Today is the 46th anniversary of the beginning of the Berlin Wall. The post I wrote last year on this topic continues to be popular, day in and day out, but especially when high school curricula get to the Cold War, the Berlin Airlift, the 1960s, and the collapse of the Soviet empire, best exemplified by the destruction of the Berlin Wall itself and the reunification of Germany.
The photograph I used to illustrate that post has become one of the more popular photos of the Berlin Wall on the internet. It is from a small, too-little used collection posted by Corey Hatch at the University of Utah.
Here is another photo from his collection. It comes without caption; from the barbed wire and the uniform and helmet, I would say This is cropped version of a photo of an East German soldier, Conrad Schumann , assigned to shoot people trying to breach the wall to escape to West Germany, who instead decided to leap to freedom himself, probably at Checkpoint Charlie, one of three gates between East and West Berlin. I regret I have no further credit information on the photo on August 15, 1961. The photo is by West German photographer Peter Leibing, then working for Contiepress, in Hamburg.
German authorities announced the Wall was open for travel between the two entities of divided Germany on November 9, 1989. Jubilant Germans on both sides of the wall tore down sections, poked holes in the concrete barriers, and generally vandalized the wall over the next few weeks. Negotiations then led the way for the Reunification of Germany on October 3, 1990.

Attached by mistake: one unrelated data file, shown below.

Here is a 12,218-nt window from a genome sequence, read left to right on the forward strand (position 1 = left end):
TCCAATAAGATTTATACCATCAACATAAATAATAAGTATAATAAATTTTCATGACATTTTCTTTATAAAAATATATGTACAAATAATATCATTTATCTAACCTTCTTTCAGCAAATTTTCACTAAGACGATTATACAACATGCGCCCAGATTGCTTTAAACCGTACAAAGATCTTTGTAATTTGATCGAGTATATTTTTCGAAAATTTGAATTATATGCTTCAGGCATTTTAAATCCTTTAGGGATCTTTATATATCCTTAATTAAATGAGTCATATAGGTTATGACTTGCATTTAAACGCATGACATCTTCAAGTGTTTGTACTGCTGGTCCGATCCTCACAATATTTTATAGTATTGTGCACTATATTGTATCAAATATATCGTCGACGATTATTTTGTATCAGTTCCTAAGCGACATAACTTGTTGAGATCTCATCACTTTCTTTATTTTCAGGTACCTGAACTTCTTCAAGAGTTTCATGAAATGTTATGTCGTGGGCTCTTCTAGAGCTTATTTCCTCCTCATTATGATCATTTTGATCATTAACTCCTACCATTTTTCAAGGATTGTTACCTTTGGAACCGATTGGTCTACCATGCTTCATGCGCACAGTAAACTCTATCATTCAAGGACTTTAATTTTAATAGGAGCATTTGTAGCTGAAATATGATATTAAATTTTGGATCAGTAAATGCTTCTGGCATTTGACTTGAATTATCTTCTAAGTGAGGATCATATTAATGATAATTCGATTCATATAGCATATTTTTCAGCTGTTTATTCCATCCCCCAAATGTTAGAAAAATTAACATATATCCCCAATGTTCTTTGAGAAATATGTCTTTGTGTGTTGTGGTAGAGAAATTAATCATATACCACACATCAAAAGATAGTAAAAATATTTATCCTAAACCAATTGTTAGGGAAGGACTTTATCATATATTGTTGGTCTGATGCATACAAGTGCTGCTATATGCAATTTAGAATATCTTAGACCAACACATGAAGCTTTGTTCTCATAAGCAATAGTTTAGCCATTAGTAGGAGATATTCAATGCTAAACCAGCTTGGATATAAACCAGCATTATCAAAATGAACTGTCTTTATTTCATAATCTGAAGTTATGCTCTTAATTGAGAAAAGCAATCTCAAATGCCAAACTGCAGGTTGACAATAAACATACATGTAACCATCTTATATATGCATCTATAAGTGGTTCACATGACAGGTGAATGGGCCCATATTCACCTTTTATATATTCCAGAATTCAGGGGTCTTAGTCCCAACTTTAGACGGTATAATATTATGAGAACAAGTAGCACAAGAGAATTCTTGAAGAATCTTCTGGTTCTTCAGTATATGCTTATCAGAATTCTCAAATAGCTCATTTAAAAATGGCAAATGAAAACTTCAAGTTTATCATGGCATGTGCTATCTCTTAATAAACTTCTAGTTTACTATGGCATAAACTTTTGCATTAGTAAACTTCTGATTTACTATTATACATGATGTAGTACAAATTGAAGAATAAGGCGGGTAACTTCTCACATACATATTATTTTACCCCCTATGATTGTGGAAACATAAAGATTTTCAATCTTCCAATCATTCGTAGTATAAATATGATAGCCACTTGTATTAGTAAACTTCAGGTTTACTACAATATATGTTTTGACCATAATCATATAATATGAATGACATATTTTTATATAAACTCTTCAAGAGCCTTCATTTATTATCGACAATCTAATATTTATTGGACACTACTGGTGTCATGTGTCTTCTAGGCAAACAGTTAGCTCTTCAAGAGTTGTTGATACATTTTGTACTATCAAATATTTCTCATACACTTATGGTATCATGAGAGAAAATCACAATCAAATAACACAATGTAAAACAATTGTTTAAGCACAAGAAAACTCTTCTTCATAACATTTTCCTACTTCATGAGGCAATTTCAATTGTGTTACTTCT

After the rise of Soviet Premier Mikhail Gorbachev, after 1985 the Soviet Union allowed freedom to come to Poland, and to Germany, and to all of Eastern Europe (the nations “behind the Iron Curtain”) by the simple expedient of refusing to intervene with Soviet troops to stop the actions. The opening of the Berlin Wall was almost accidental: East German authorities asked Soviet officials for help in stemming a flow of immigrants from East Germany to West Germany through other nations that were loosening their own totalitarian governments; Gorbachev simply refused. Without any official making the decision to open the wall, at a press conference an East German official said there would be no Soviet help to close commerce and integration; a reporter asked if that meant the Wall was open, and he replied “yes.”
Liberty came at a high personal price to Gorbachev. A coup attempt against him in August 1991 made it clear that his attempts to reform the old communist system to something more like a free market had failed; various republics that had made up the Soviet Union then began to secede. Ukraine voted to secede on December 1, being one of the biggest of the republics, and even Russia seceded from the USSR (Union of Soviet Socialist Republics) on December 12. By the last ten days of December, agreements paved the way for a peaceful breakup.
The Soviet Union was declared dead at midnight, December 31, 1991. That is usually given as the date of the end of the Cold War.
Tip of the old scrub brush to Emma, in comments, who graciously provided details of the photo of Conrad Schumann leaping the barrier.